Hollywood films are so conservative they might as well be produced by a joint coalition of Pat Buchanan, Oral Roberts and the Taliban. The problem is that politicians are able to point out the visual improprieties without noticing the narrative narrowness of most American cinema.
While, on the surface, Almost Famous looks exceptionally naughty, what with its themes of teen sex, teen drug use and teen rock and roll fans, ultimately, and even initially, its message is one of family values. The whole thing comes down to a failed coming-of-age story, wherein a young boy and his sister leave the smothering confines of their San Diego home to find their way in the disintegrating world of post-'60s good times, only to return home to their domineering mother and her hatred of meat, music and mirth.
It's not that there aren't depictions of good, old-fashioned rock and roll excess (though mostly they take place off camera, so that no one's delicate sensibilities are offended by the sight of a marijuana cigarette or, what amounts to the same thing, a naked breast). Rather, it's that these things are simply not glorified. They're there to draw in the crowds, and they're denounced to make everyone feel OK.
It's kind of like one of those Gore/Lieberman Hollywood fund raising parties in reverse. G and L like to condemn Hollywood in one breath and then take it all back in the next in order to win over middle America without losing their cash lifeline. Almost Famous sucks in audience dollars with promises of kinderporn and kinderpot, and then does a little pas de deux with the family values folks.
Which is not to say that this is a bad film. In fact, it's so effectively conservative because it is so well made. The story is engaging, the acting often impeccable (especially that of Billy Crudup as rock guitarist Russell Hammond), and the cinematography is so pure and seamless as to be invisible. That's how Hollywood works: The best-made films make you forget that they are movies.
Almost Famous is essentially the story of writer/director Cameron Crowe's youth as a reporter for Rolling Stone magazine. Patrick Fugit plays Crowe stand-in William Miller, a 15-year-old boy who is so uncool that he's already working as a rock critic. He hooks up with legendary Creem magazine writer Lester Bangs. Bangs is played by master thespian Phillip Seymour Hoffman, and he's the highlight of the film. Only Bangs seems to realize the truth that entertainment is not happy and is not uplifting. Being entertained is pathetic; being entertained means you're doing nothing.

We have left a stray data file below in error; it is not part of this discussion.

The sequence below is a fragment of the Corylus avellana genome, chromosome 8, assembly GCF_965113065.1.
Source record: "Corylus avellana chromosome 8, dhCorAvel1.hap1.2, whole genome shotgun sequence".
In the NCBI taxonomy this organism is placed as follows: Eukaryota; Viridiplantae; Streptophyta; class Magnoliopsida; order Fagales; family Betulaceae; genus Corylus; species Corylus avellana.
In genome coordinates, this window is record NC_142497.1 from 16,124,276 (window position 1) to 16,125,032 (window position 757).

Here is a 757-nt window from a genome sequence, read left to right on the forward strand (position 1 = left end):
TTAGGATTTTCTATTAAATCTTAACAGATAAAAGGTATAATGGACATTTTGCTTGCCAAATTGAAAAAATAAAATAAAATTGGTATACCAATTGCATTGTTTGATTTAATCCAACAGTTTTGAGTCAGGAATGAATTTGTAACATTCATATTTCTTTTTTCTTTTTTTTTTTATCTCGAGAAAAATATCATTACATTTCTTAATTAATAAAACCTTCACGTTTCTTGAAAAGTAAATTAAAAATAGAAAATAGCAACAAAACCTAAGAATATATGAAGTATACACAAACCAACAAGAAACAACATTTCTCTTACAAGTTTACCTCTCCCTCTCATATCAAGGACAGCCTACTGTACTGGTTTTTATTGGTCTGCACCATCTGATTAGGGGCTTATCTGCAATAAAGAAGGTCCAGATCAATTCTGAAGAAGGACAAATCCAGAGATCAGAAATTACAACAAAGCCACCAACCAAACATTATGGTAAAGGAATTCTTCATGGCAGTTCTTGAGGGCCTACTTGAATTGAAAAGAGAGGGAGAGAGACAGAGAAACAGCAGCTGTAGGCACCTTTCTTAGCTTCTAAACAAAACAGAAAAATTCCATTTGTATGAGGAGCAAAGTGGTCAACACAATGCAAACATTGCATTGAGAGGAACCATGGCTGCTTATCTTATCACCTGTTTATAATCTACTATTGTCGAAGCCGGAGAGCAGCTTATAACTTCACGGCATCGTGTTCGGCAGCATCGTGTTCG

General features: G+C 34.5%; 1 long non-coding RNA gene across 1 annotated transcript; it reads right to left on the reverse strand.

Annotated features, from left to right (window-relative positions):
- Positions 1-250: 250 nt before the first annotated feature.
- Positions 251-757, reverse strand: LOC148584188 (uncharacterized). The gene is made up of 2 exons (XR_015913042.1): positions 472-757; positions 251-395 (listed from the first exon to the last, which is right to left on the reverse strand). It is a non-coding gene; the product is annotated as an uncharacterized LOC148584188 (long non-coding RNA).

Bangs meets young William Miller as Miller is just beginning his rock writing career, in 1973. "You got here just in time for the death of rock and roll," he tells him. "Now it's just an industry of cool."
Miller enters the industry of cool when he gets an assignment to write about heavy metal band Stillwater for Rolling Stone. On tour with the band, he meets and falls in love with über-groupie Penny Lane (Kate Hudson), who, at 16, has established intimate and meaningful five-minute relationships with all the great early '70s rock stars.
Penny, who likes to be too cool to care, is sadly in love with Stillwater guitarist Hammond. It's your basic '80s teen film: Nerdy boy loves pretty girl who loves abusive cool guy. In fact, Miller is so nerdy that, throughout the wild rock tour, he keeps in telephone contact with his straitlaced, if a bit wacky, mother (Frances McDormand). Mom even takes time out to berate guitarist Hammond, telling him that he still has a chance to reform and become an upright citizen.
While a real rock star would probably find this hilarious, in the cinematic world of Cameron Crowe moms have the power to change the hearts of the most fun-loving rockers, and Hammond is addled by what he hears.
While mom makes a man out of a guitarist, Miller sets to work on Penny Lane, pointing out the shallowness of her non-stop orgy of a life, and trying to convince her that fun is less interesting than love and a well maintained lawn.
Of course, in Almost Famous all the people who have dedicated themselves to excess come to either a bad end or the realization that less is more. You know, just like in real life, where Mick Jagger settled down with one woman and raised a family, and Keith Richards gave up heroin for Hummel figurines.
Narrative conservatism is the hallmark of this film, and, generally, of Cameron Crowes's work. Everything works out in the end, people see the errors of their ways, and families are reunited.
It's interesting to contrast Crowe's work, which looks radical on the surface but is extremely bourgeois underneath, with that of a filmmaker like Frank Capra. Where Crowe puts teen sex out front to lure in the audiences, and then gives them a cautionary tale of suburban simplicity, Capra made films that seemed to be infused with good old American values, but which pointed out the quiet desperation of living. It's a Wonderful Life looks like it has a neat and tidy ending that ties everything up, but in reality George Bailey's life is a pale shadow of what he imagined it would be.
For Capra, the return to family really did represent personal failure. For Crowe, it seems to be the natural course of propriety.